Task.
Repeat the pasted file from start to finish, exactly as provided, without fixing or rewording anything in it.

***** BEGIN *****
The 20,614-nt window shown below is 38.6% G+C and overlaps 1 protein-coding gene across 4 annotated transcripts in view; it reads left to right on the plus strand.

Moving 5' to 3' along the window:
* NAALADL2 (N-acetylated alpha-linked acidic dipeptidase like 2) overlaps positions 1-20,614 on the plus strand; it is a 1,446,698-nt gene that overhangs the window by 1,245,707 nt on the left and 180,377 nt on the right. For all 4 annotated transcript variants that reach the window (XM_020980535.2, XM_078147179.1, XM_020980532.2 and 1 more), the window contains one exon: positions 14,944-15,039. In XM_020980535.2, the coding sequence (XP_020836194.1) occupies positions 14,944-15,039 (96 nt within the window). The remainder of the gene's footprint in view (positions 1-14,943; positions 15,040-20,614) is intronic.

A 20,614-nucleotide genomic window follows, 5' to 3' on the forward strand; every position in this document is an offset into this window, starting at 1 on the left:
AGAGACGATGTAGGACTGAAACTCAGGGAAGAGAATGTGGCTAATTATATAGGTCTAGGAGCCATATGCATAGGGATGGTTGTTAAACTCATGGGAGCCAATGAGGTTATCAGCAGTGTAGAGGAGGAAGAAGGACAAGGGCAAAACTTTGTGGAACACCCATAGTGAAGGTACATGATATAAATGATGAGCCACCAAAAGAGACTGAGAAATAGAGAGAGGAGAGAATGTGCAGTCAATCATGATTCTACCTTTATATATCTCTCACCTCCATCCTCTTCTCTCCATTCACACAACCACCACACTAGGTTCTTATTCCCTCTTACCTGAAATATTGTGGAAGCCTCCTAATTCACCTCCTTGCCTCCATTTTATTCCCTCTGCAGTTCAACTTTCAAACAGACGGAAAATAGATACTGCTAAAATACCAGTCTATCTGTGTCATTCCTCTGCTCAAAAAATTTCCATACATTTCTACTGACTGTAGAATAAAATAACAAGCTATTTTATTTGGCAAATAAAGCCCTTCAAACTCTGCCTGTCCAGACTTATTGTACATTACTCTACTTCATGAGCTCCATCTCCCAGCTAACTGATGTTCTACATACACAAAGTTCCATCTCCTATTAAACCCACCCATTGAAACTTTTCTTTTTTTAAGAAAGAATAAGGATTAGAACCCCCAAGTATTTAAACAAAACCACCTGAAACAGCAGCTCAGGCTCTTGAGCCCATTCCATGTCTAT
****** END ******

The 20,614-nt window shown below is 38.6% G+C and overlaps 1 protein-coding gene across 4 annotated transcripts in view; it reads left to right on the plus strand.

Moving 5' to 3' along the window:
* NAALADL2 (N-acetylated alpha-linked acidic dipeptidase like 2) overlaps positions 1-20,614 on the plus strand; it is a 1,446,698-nt gene that overhangs the window by 1,245,707 nt on the left and 180,377 nt on the right. For all 4 annotated transcript variants that reach the window (XM_020980535.2, XM_078147179.1, XM_020980532.2 and 1 more), the window contains one exon: positions 14,944-15,039. In XM_020980535.2, the coding sequence (XP_020836194.1) occupies positions 14,944-15,039 (96 nt within the window). The remainder of the gene's footprint in view (positions 1-14,943; positions 15,040-20,614) is intronic.

A 20,614-nucleotide genomic window follows, 5' to 3' on the forward strand; every position in this document is an offset into this window, starting at 1 on the left:
AGAGACGATGTAGGACTGAAACTCAGGGAAGAGAATGTGGCTAATTATATAGGTCTAGGAGCCATATGCATAGGGATGGTTGTTAAACTCATGGGAGCCAATGAGGTTATCAGCAGTGTAGAGGAGGAAGAAGGACAAGGGCAAAACTTTGTGGAACACCCATAGTGAAGGTACATGATATAAATGATGAGCCACCAAAAGAGACTGAGAAATAGAGAGAGGAGAGAATGTGCAGTCAATCATGATTCTACCTTTATATATCTCTCACCTCCATCCTCTTCTCTCCATTCACACAACCACCACACTAGGTTCTTATTCCCTCTTACCTGAAATATTGTGGAAGCCTCCTAATTCACCTCCTTGCCTCCATTTTATTCCCTCTGCAGTTCAACTTTCAAACAGACGGAAAATAGATACTGCTAAAATACCAGTCTATCTGTGTCATTCCTCTGCTCAAAAAATTTCCATACATTTCTACTGACTGTAGAATAAAATAACAAGCTATTTTATTTGGCAAATAAAGCCCTTCAAACTCTGCCTGTCCAGACTTATTGTACATTACTCTACTTCATGAGCTCCATCTCCCAGCTAACTGATGTTCTACATACACAAAGTTCCATCTCCTATTAAACCCACCCATTGAAACTTTTCTTTTTTTAAGAAAGAATAAGGATTAGAACCCCCAAGTATTTAAACAAAACCACCTGAAACAGCAGCTCAGGCTCTTGAGCCCATTCCATGTCTAT